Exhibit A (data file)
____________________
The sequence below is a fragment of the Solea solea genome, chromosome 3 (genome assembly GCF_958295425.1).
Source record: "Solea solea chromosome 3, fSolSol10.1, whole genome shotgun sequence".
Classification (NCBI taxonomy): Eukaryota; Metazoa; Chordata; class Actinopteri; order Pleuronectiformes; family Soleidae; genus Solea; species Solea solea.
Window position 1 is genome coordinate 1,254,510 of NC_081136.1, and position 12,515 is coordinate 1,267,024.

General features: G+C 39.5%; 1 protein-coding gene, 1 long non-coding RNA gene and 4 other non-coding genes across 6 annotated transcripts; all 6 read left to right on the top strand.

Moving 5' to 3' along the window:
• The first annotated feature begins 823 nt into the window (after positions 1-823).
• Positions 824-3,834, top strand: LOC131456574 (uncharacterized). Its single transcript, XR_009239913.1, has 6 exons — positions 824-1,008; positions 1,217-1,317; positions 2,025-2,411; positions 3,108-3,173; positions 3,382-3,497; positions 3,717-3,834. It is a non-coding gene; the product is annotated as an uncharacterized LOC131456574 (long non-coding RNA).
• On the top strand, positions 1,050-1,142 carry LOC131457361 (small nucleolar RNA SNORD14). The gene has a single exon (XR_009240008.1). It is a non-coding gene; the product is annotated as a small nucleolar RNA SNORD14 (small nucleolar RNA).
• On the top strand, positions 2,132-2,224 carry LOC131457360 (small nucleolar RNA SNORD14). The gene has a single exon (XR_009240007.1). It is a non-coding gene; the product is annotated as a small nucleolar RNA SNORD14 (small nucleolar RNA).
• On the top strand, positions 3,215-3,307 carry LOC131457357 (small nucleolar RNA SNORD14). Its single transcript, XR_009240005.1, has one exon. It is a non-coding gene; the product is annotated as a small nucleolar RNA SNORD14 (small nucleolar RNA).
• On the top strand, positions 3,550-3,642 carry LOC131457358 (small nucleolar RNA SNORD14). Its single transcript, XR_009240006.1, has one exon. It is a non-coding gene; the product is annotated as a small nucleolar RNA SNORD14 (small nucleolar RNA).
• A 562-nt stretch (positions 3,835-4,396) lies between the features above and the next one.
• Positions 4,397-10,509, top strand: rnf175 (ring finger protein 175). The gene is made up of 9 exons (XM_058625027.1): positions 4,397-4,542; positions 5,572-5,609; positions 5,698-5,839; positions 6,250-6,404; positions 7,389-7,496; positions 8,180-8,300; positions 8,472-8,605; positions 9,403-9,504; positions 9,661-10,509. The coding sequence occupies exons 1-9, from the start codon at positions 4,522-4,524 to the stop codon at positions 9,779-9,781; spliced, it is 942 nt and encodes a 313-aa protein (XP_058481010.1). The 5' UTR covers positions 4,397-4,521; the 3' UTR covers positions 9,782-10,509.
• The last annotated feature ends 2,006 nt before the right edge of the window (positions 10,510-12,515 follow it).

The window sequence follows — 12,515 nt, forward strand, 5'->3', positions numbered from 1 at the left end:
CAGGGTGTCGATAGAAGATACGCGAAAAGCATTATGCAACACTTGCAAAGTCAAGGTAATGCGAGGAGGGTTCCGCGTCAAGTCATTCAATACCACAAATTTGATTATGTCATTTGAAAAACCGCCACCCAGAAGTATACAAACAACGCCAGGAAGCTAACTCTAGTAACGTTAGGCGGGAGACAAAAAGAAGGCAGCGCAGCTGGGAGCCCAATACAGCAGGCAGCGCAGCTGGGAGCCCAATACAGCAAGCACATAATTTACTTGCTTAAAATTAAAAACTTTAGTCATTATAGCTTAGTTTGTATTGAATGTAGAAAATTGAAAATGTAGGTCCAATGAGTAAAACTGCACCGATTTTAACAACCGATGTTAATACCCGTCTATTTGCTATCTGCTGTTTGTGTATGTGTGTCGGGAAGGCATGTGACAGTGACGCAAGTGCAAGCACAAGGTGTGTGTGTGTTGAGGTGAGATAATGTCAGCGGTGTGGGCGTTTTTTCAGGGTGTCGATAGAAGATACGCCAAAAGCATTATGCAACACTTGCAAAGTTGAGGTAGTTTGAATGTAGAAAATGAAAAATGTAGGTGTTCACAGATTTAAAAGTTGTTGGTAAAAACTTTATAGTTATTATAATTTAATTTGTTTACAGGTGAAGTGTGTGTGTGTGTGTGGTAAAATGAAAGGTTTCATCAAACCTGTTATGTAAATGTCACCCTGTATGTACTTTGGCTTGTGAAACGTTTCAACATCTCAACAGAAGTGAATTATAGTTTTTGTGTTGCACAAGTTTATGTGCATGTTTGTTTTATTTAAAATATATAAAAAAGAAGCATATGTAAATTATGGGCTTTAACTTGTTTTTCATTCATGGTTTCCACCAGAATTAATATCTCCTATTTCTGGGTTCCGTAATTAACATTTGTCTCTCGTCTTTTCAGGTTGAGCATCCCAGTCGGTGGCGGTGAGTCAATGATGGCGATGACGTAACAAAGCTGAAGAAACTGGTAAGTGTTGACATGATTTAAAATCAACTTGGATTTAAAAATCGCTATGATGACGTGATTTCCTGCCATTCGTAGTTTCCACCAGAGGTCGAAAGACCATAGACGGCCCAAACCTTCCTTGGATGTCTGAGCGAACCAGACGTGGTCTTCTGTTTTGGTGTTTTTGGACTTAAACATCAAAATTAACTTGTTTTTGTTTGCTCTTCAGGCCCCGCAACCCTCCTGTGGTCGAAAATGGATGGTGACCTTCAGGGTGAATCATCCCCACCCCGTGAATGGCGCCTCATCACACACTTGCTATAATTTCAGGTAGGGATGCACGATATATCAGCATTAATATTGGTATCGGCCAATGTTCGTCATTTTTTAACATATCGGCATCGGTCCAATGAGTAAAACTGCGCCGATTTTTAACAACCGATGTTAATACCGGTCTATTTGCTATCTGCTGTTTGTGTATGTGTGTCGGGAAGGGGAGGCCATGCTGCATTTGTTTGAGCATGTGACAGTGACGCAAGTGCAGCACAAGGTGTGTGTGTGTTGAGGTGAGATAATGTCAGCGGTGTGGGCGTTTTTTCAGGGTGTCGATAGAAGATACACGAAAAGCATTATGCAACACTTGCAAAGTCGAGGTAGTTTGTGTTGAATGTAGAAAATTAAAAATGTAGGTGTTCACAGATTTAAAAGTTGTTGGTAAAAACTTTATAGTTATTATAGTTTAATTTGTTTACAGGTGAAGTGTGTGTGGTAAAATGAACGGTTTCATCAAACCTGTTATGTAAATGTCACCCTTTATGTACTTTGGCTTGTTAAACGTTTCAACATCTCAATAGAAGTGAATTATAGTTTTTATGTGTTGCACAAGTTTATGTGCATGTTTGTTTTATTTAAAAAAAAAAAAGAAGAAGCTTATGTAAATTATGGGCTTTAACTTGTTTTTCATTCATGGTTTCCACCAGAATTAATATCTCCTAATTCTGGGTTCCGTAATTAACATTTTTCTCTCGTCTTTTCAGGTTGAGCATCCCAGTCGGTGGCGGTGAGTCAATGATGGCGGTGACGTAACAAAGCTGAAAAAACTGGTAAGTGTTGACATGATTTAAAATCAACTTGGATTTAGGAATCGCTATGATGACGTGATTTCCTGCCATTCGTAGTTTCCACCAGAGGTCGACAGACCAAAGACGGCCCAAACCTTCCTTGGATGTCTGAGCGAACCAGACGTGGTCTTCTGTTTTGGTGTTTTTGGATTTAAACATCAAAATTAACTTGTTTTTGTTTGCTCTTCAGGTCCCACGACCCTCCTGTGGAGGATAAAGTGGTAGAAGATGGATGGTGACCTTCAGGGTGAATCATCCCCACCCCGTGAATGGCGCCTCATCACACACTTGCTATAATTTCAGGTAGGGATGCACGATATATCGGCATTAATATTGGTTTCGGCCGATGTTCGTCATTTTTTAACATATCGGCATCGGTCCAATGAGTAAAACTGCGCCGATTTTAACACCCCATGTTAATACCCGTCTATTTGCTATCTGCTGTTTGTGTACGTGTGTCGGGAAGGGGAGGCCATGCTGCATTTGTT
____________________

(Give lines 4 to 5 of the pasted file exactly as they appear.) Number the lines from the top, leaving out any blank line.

Window position 1 is genome coordinate 1,254,510 of NC_081136.1, and position 12,515 is coordinate 1,267,024.

General features: G+C 39.5%; 1 protein-coding gene, 1 long non-coding RNA gene and 4 other non-coding genes across 6 annotated transcripts; all 6 read left to right on the top strand.